The prismatic design of the Dyane updated the proportions of the 2CV with a new language and more modern details, integrating the optical groups, but the DNA of the 2CV was evident. It could not be otherwise, since they shared an almost identical chassis, engine, and numerous auxiliary elements, not to mention manufacturing line and many assembly tools. One could almost speak of a deep restyling, and the curious thing is that Citroën decided to keep the 2CV in production as well.
Surprisingly, the Dyane was launched without a third side window, a window that had already been added to the 2CV at the time, and the car suffered a lot of criticism for it, limiting rear visibility, so it soon changed its design, adding it. Paradoxically, the Spanish Dyane 6 still took a couple of years to add it...
In terms of chassis and mechanics, the Dyane used the chassis of the 2CV with very few modifications, although some hydraulic dampers served to limit a little the typical wobbles of the 2CV. The Dyane engine was taken as it was from the 2CV, a twin-cylinder 425 cc, and in January 1968 was added a variant of 3 CV and 602 cc fiscal called Dyane D6. This was the one that was marketed in Spain as Dyane 6. One of the curiosities of the Dyane 6 was the option of centrifugal clutch, a clutch that allowed braking without depressing the clutch -and without the car stalling-, and put first without depressing the clutch, starting smoothly and without risk of stalling.
Was the Dyane a success or a failure?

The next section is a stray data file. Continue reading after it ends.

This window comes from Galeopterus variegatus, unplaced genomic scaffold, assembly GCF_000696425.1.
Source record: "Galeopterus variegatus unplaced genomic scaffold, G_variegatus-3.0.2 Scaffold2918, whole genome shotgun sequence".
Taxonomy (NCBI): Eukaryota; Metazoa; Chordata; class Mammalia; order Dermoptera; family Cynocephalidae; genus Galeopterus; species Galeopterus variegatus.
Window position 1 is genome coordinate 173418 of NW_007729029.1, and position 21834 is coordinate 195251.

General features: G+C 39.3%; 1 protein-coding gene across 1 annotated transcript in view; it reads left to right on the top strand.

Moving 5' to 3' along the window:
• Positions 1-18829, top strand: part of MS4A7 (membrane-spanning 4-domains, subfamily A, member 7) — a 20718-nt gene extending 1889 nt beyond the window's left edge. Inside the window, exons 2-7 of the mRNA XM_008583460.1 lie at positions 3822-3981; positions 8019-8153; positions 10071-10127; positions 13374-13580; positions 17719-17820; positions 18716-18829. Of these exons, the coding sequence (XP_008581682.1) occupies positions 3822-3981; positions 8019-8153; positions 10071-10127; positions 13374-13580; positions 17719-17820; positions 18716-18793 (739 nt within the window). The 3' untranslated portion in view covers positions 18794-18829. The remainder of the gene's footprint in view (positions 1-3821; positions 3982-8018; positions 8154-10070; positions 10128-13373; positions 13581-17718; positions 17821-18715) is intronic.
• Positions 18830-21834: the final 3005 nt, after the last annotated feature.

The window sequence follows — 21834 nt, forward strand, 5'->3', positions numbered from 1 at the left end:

Well, depending on how you look at it. Compared to its rival, the Renault 4, the Dyane never really stood out, and was discontinued in 1983, while its rival, the Renault 4, remained in production until 1992. Even its parent, the 2CV, outlived it, being produced until 1990. However, the car achieved some success and 1,422,583 Dyane were produced. Always in the shadow of the iconic 2CV, the Dyane has been for many years a forgotten car, which was only bought as a donor of parts to restore 2CVs, but for some years now it seems that the Dyane is starting to be recognized little by little, and quite a few are starting to restore them, and actually, the car deserves it.
An interesting car
Its curious suspension, its big wheels, its lightness... the Dyane is a car easy to drive and with an incredible stability and cornering, moreover, it is a car that adapts extraordinarily well to bad surfaces, being able to drive on very broken tracks without any problems. The steering -without assistance- is very communicative, and the brakes are quite good. As for the engine, the car is famous for its lack of power. The truth is that its long gear ratios and heavy flywheel allow it to run at its top speed of 80-100 km/h without flinching. What's more, it can do more than a few stunts that other front-wheel drive cars couldn't even imitate.
The problem comes when we face uphill, and the poor weight/power ratio makes it necessary to downshift to third -at that time, cars had four gears- and even to second gear. But it wasn't a drama either, because in the downhill it was possible to recover the lost time. It was one of those cars with character, which needed the driver to adapt to it, taking advantage of its excellent stability and launching at full speed on the downhills and thus undertake the climbs at the maximum possible speed, knowing that we would be losing pace as the road was steepening.
It was an experience that many people are still hooked on. It comes to my mind that being a kid and traveling in the Dyane 6 of a relative, we had to get off a few of us before a very strong slope of the road ... Perhaps today we are too used to "aseptic" cars and almost perfect, and remember the Dyane, its peculiarity, its character, its sound, its simplicity, its robustness ...
Long live the Dyane and cars with character and for charming people!